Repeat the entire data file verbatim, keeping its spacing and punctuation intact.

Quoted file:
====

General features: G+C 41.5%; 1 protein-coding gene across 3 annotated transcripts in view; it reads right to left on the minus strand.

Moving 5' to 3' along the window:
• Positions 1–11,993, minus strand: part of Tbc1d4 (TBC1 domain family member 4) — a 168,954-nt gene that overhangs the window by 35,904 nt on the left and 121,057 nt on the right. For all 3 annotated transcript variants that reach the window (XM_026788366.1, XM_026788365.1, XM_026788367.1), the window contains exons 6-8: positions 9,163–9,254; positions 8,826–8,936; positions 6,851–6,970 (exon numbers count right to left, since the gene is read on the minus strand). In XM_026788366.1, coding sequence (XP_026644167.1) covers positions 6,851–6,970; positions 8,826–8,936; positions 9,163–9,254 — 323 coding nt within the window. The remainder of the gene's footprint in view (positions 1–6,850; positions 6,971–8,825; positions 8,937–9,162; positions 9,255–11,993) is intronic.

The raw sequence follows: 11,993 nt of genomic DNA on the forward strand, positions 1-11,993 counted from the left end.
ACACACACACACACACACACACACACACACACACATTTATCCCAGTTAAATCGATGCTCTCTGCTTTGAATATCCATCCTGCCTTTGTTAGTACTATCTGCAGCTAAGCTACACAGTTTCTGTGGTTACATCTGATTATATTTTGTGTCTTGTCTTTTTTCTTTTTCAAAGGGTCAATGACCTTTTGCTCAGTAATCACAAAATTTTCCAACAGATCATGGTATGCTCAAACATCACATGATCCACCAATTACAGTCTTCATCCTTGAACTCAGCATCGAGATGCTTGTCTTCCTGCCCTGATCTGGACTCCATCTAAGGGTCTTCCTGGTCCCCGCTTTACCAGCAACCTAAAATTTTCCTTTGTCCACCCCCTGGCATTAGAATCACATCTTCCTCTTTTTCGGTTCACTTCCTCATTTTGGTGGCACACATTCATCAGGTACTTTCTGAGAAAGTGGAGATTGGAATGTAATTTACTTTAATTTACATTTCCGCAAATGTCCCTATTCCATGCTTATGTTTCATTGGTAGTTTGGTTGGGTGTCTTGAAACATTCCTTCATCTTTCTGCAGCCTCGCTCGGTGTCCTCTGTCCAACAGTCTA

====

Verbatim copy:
General features: G+C 41.5%; 1 protein-coding gene across 3 annotated transcripts in view; it reads right to left on the minus strand.

Moving 5' to 3' along the window:
• Positions 1–11,993, minus strand: part of Tbc1d4 (TBC1 domain family member 4) — a 168,954-nt gene that overhangs the window by 35,904 nt on the left and 121,057 nt on the right. For all 3 annotated transcript variants that reach the window (XM_026788366.1, XM_026788365.1, XM_026788367.1), the window contains exons 6-8: positions 9,163–9,254; positions 8,826–8,936; positions 6,851–6,970 (exon numbers count right to left, since the gene is read on the minus strand). In XM_026788366.1, coding sequence (XP_026644167.1) covers positions 6,851–6,970; positions 8,826–8,936; positions 9,163–9,254 — 323 coding nt within the window. The remainder of the gene's footprint in view (positions 1–6,850; positions 6,971–8,825; positions 8,937–9,162; positions 9,255–11,993) is intronic.

The raw sequence follows: 11,993 nt of genomic DNA on the forward strand, positions 1-11,993 counted from the left end.
ACACACACACACACACACACACACACACACACACATTTATCCCAGTTAAATCGATGCTCTCTGCTTTGAATATCCATCCTGCCTTTGTTAGTACTATCTGCAGCTAAGCTACACAGTTTCTGTGGTTACATCTGATTATATTTTGTGTCTTGTCTTTTTTCTTTTTCAAAGGGTCAATGACCTTTTGCTCAGTAATCACAAAATTTTCCAACAGATCATGGTATGCTCAAACATCACATGATCCACCAATTACAGTCTTCATCCTTGAACTCAGCATCGAGATGCTTGTCTTCCTGCCCTGATCTGGACTCCATCTAAGGGTCTTCCTGGTCCCCGCTTTACCAGCAACCTAAAATTTTCCTTTGTCCACCCCCTGGCATTAGAATCACATCTTCCTCTTTTTCGGTTCACTTCCTCATTTTGGTGGCACACATTCATCAGGTACTTTCTGAGAAAGTGGAGATTGGAATGTAATTTACTTTAATTTACATTTCCGCAAATGTCCCTATTCCATGCTTATGTTTCATTGGTAGTTTGGTTGGGTGTCTTGAAACATTCCTTCATCTTTCTGCAGCCTCGCTCGGTGTCCTCTGTCCAACAGTCTA